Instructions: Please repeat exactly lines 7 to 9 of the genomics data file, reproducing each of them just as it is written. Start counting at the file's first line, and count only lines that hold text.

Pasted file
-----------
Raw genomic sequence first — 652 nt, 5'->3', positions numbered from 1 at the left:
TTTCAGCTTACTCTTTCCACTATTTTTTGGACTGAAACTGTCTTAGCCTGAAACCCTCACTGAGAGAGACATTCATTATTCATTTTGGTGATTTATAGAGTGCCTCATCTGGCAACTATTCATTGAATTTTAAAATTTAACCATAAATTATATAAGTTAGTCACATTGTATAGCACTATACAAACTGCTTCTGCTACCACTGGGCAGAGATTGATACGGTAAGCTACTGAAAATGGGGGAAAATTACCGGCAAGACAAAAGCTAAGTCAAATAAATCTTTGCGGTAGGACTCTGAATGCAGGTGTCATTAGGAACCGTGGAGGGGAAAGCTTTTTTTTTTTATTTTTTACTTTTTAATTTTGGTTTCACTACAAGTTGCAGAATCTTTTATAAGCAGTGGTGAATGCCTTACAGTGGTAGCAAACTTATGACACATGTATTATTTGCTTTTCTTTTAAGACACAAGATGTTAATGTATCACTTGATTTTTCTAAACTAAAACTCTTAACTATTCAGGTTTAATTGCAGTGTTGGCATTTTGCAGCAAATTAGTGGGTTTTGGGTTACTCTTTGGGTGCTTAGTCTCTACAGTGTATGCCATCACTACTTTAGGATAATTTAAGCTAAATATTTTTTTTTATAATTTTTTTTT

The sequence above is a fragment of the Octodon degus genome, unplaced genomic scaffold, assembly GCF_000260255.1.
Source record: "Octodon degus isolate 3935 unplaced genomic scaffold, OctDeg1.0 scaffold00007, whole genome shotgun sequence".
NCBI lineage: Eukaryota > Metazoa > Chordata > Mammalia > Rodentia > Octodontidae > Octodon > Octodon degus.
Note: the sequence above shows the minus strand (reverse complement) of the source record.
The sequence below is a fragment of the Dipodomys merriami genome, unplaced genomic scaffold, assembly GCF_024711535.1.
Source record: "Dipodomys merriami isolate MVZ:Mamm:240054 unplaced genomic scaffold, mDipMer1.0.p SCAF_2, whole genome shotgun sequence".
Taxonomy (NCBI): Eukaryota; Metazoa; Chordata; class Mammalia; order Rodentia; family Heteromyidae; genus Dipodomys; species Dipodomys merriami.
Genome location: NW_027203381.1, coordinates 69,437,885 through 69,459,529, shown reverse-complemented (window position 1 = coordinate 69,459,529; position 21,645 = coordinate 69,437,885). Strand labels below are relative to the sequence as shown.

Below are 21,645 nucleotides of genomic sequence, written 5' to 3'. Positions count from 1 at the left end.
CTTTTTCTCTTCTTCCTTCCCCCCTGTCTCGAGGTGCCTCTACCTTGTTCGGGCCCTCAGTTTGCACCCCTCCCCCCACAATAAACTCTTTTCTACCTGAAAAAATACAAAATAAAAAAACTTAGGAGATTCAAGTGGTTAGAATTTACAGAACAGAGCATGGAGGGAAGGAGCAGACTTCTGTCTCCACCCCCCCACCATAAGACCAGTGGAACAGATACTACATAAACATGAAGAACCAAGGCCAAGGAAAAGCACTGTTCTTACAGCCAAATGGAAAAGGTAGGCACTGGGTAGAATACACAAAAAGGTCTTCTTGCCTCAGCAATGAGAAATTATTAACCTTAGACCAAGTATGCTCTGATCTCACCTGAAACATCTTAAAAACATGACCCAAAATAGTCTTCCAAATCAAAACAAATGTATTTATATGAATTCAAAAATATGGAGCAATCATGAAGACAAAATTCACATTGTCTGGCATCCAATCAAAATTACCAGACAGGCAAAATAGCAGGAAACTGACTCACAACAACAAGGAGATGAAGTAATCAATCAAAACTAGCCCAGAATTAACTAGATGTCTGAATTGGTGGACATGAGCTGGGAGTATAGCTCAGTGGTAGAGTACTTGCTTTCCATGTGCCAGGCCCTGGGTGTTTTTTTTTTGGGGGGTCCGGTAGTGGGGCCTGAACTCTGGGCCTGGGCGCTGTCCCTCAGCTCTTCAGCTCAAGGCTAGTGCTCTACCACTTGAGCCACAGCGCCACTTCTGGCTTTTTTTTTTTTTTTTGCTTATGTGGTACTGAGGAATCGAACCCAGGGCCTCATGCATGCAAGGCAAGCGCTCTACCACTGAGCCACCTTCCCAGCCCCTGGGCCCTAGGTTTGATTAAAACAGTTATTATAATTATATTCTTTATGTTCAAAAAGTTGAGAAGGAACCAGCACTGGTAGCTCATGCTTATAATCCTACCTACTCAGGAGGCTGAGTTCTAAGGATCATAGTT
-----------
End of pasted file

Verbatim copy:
The sequence below is a fragment of the Dipodomys merriami genome, unplaced genomic scaffold, assembly GCF_024711535.1.
Source record: "Dipodomys merriami isolate MVZ:Mamm:240054 unplaced genomic scaffold, mDipMer1.0.p SCAF_2, whole genome shotgun sequence".
Taxonomy (NCBI): Eukaryota; Metazoa; Chordata; class Mammalia; order Rodentia; family Heteromyidae; genus Dipodomys; species Dipodomys merriami.